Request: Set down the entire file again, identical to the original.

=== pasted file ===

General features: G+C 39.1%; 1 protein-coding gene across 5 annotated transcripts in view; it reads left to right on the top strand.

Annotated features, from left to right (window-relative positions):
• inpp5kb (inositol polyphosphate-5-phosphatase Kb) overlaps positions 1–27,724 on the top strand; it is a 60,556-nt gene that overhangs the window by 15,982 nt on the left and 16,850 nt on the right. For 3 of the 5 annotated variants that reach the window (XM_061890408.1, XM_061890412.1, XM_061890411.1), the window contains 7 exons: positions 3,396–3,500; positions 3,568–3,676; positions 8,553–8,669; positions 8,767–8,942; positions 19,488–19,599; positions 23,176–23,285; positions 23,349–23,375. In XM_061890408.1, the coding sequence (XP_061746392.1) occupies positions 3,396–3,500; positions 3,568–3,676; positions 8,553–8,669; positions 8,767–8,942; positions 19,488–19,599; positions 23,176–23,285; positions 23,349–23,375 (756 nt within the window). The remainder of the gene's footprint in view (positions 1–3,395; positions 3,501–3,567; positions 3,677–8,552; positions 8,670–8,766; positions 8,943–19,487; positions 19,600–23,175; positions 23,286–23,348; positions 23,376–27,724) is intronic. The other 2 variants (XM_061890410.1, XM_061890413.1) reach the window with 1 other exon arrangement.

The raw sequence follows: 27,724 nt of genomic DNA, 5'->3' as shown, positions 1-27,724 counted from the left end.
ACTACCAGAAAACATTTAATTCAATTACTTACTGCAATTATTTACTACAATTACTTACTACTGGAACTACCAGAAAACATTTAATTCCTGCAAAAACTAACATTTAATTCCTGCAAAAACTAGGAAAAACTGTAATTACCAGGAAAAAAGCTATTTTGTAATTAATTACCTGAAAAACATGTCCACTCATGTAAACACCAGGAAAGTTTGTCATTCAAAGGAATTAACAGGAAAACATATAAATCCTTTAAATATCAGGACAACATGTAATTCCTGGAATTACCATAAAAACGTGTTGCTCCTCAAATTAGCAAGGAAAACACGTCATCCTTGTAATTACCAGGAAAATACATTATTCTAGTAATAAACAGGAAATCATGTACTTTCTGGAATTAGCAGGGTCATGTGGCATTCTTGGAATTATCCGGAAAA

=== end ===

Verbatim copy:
General features: G+C 39.1%; 1 protein-coding gene across 5 annotated transcripts in view; it reads left to right on the top strand.

Annotated features, from left to right (window-relative positions):
• inpp5kb (inositol polyphosphate-5-phosphatase Kb) overlaps positions 1–27,724 on the top strand; it is a 60,556-nt gene that overhangs the window by 15,982 nt on the left and 16,850 nt on the right. For 3 of the 5 annotated variants that reach the window (XM_061890408.1, XM_061890412.1, XM_061890411.1), the window contains 7 exons: positions 3,396–3,500; positions 3,568–3,676; positions 8,553–8,669; positions 8,767–8,942; positions 19,488–19,599; positions 23,176–23,285; positions 23,349–23,375. In XM_061890408.1, the coding sequence (XP_061746392.1) occupies positions 3,396–3,500; positions 3,568–3,676; positions 8,553–8,669; positions 8,767–8,942; positions 19,488–19,599; positions 23,176–23,285; positions 23,349–23,375 (756 nt within the window). The remainder of the gene's footprint in view (positions 1–3,395; positions 3,501–3,567; positions 3,677–8,552; positions 8,670–8,766; positions 8,943–19,487; positions 19,600–23,175; positions 23,286–23,348; positions 23,376–27,724) is intronic. The other 2 variants (XM_061890410.1, XM_061890413.1) reach the window with 1 other exon arrangement.

The raw sequence follows: 27,724 nt of genomic DNA, 5'->3' as shown, positions 1-27,724 counted from the left end.
ACTACCAGAAAACATTTAATTCAATTACTTACTGCAATTATTTACTACAATTACTTACTACTGGAACTACCAGAAAACATTTAATTCCTGCAAAAACTAACATTTAATTCCTGCAAAAACTAGGAAAAACTGTAATTACCAGGAAAAAAGCTATTTTGTAATTAATTACCTGAAAAACATGTCCACTCATGTAAACACCAGGAAAGTTTGTCATTCAAAGGAATTAACAGGAAAACATATAAATCCTTTAAATATCAGGACAACATGTAATTCCTGGAATTACCATAAAAACGTGTTGCTCCTCAAATTAGCAAGGAAAACACGTCATCCTTGTAATTACCAGGAAAATACATTATTCTAGTAATAAACAGGAAATCATGTACTTTCTGGAATTAGCAGGGTCATGTGGCATTCTTGGAATTATCCGGAAAA